Thousands of supporters of deported former Georgian leader Mikheil Saakashvili marched through the streets of Kiev on Sunday, demanding the impeachment of the Ukrainian President.
A French Press Agency correspondent saw some 10,000 people taking part in the rally, though the ministry of internal affairs put the number at around 3,000 participants.
Protesters carried banners portraying president Petro Poroshenko with a red line drawn over his face. The demonstrators chanted "Impeachment!," "Resignation!" and "Poroshenko is a thief!"
Former Georgian President Saakashvili, 50, who had been living in exile in Ukraine, was detained by masked men at a restaurant in central Kiev and deported to Poland on Monday.
The state border guard service said he had been residing in Ukraine "illegally" and was sent to the country where he initially came from.
On Tuesday, Saakashvili gave a press conference in Warsaw and said he had been blindfolded and rushed first by van, then by helicopter to Kiev international airport.
On Wednesday an opposition leader, who is married to a Dutch woman, arrived in the Netherlands.
Kiev resident Galina Zagoruiko, one of the angry protesters on Sunday, said; "people can't stand it anymore - that nothing changes and everything just gets worse".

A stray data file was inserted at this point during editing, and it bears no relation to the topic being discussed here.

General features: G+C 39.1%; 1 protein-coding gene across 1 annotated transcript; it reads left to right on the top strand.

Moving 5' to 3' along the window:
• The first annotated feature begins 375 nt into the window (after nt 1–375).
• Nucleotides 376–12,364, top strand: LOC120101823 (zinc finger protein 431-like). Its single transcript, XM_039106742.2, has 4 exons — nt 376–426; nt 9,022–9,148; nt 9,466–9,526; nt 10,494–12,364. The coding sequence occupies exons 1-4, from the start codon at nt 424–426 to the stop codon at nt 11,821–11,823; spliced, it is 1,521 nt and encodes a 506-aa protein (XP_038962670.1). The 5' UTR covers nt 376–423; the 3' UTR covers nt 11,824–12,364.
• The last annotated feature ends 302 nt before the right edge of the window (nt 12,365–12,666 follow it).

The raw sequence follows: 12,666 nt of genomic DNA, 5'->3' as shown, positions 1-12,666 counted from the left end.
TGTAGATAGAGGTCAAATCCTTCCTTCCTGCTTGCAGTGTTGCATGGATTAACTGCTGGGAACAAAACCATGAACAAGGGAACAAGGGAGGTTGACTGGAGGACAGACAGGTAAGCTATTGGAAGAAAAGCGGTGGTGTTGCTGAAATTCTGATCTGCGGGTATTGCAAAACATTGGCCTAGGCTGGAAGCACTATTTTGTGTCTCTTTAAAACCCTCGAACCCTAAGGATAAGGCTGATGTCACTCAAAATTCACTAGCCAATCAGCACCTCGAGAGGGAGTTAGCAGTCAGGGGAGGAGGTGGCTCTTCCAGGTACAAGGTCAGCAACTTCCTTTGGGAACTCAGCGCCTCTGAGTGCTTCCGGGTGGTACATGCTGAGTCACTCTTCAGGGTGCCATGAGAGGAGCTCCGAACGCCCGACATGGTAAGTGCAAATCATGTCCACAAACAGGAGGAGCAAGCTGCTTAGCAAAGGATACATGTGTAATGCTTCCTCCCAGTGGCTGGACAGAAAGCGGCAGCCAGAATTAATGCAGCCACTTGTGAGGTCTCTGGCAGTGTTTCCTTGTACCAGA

As many others, she had come to support a political party founded by Saakashvili.
Saakashvili, a former governor of Ukraine's Odessa region, was once an ally of Poroshenko, but then became one of his greatest foes.
Kiev accuses Saakashvili of trying to stage a coup sponsored by allies of former Kremlin-backed Ukrainian president Viktor Yanukovych -- a charge he strongly denies.
Ukraine stripped Saakashvili of his passport, but he nonetheless continued to challenge the government, organizing frequent protests demanding Poroshenko's ouster.
With the help of his supporters, he broke through the Polish-Ukrainian border in September last year, and was briefly detained in December in Kiev.
Saakashvili is wanted by the Georgian government on multiple criminal charges, which he says are politically motivated.